To toggle linear inferencing in the Line tool, you’ll need to click once to start drawing your line. Once you’ve started your line, but before clicking to finish it, simply press the COMMAND key on the Mac or ALT key on Windows which will toggle through the following states:
- All Inferences On
- All Inferences Off
- Parallel and Perpendicular Only
All Inferences On
This is the default behavior and what you’ve experienced in SketchUp since Version 1. The Line tool will snap to the red, green, and blue axes, as well as the magenta axis (parallel/perpendicular to a specified edge.)
All Inferences Off
In this state, the Line tool will ignore all linear inferences. Notice that your cursor will move more freely around the screen as you complete edge segments. Note that you can still find other inference types such as On face, Guide points, Midpoints, and more.. Use these other inference types to make sure your lines are drawn on the planes you want.
Parallel and Perpendicular Only
This state shows only parallel and perpendicular linear inferences when using the Line tool. Selecting this option will allow you to draw your line, making sure it is parallel or perpendicular to other geometry, while not getting distracted by other linear inferences that might be tempted to steal your line.
Locking inferences with a keyboard
By locking inferences, you can confidently draw along the direction you intend to draw. Another reason to lock an inference is to maintain one drawing direction while you reference geometry from another part of the model. That’s a more advanced move, but very helpful. The easiest way to lock an inference to the default axes directions is to use the arrow keys:>
|Key||What it looks like|
|↑||Locks the drawing direction or drawing plane to the Blue axis|
|←||Locks the drawing direction or drawing plane to the Green axis|
|→||Locks the drawing direction or drawing plane to the Red axis. A good way to remember left from right is to say “Right locks Red.”|
|↓||Toggle to lock the parallel/perpendicular drawing direction or drawing plane to an inferenced edge or plane. Basically, anything that turns magenta. The drawing direction will turn magenta in color as well as the edge of face that is being inference.|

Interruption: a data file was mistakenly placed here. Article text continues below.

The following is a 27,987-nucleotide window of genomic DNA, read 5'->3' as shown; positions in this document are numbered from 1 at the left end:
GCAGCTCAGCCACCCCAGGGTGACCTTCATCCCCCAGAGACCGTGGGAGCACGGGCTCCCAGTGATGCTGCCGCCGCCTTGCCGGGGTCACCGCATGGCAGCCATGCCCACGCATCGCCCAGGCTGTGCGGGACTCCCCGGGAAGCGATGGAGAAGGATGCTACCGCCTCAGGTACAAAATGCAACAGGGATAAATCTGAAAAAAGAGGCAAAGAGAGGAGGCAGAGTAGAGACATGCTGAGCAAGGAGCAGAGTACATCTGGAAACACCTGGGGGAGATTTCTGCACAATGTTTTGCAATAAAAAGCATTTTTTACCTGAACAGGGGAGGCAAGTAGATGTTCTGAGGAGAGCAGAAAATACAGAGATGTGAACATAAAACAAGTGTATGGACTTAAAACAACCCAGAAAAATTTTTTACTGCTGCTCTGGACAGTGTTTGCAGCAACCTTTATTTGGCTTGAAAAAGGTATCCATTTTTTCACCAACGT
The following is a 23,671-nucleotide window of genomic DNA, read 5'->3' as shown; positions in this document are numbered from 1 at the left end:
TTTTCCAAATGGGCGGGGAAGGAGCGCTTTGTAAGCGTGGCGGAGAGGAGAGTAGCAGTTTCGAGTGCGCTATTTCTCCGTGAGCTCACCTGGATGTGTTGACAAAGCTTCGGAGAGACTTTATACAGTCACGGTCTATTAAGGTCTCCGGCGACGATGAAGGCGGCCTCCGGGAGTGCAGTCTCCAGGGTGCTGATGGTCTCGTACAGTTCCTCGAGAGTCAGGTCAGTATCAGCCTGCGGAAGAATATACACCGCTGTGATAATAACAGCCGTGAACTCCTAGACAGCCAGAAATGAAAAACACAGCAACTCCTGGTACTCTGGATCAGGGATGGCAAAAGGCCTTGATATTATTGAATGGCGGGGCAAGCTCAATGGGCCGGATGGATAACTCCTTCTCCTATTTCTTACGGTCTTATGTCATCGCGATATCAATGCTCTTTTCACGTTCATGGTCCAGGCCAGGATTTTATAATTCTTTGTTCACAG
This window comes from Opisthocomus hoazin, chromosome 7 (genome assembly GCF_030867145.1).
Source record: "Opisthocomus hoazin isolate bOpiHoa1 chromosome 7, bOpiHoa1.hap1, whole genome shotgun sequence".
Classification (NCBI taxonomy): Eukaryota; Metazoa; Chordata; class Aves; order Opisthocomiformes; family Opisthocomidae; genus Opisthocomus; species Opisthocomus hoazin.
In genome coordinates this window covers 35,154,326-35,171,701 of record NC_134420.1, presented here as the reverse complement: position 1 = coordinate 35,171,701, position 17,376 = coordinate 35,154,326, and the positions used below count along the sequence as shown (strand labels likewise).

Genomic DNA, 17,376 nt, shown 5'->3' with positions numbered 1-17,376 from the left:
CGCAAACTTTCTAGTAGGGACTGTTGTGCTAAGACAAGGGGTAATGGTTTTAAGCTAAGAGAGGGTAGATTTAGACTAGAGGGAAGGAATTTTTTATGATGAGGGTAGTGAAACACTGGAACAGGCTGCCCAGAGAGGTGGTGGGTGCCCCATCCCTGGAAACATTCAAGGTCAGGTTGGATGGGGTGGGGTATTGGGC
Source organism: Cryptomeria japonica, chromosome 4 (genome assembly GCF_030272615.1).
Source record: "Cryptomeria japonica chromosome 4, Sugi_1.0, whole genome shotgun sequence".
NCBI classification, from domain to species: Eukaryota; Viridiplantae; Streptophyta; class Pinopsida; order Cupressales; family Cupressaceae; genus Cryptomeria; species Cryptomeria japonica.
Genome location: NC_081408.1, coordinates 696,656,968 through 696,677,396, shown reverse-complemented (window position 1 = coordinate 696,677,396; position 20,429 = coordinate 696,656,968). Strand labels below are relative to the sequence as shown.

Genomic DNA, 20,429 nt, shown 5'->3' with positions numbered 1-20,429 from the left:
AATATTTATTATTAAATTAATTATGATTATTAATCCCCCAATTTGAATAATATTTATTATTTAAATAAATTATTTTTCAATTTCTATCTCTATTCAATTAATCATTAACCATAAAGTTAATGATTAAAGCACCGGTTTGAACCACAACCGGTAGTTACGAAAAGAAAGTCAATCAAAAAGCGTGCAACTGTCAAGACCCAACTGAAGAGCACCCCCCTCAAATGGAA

|Shift||Locks the drawing direction or drawing plane to the active drawing direction/plane. So if you’re drawing along the Blue axes and hold down Shift, the Blue inference will lock.|
|Shift+Alt (Windows) or Shift + Command (MacOS)||Holding shift to lock the drawing plane also locks the tool to the same face plane that is inferenced. For the Rotate and Protractor tools, however, press the Alt key (Microsoft Windows) or Command key (MacOS) to free those tools so that you can move the center to another place in the model while maintaining the same drawing plane|
Some tools, like the circle and rotate tools, can lock to a plane (instead of a drawing direction) as shown below. For these tools you can lock the drawing plane by choosing the colored direction for the tool’s axis or “normal”.
Ensuring edges are aligned to axes
To ensure your edges align to axes, you may find it helpful to change the cursor to the axes colors. Or if you need to check the alignment of existing geometry, change your edges to the axes colors.
To change your cursor to axes colors, follow these steps:
- Select Window > Preferences (Microsoft Windows) or SketchUp > Preferences (macOS). The SketchUp Preferences" dialog box appears.
- Select the Drawing item on the left.
- In the Miscellaneous area of the Drawing panel, select the Display cross hairs checkbox.
- Click OK to close the SketchUp Preferences dialog box. The cursor displays cross hairs that are the color of the axes, as shown here.
To make the edges in your model reflect the axis color to which it is aligned, follow these steps:
- Select Window > Styles.
- In the Styles dialog box, select In Model from the drop-down list of styles libraries.
- Click the Edit tab.
- Click the Edge Settings icon, shown in the figure.
- From the Color drop-down list, select By axis. The colors of the edges in your model change to reflect their alignment to the axes (unless an edge isn’t aligned to an axis, and then the edge color does not change). The following figure shows which edges are (and are not) aligned to the three axes.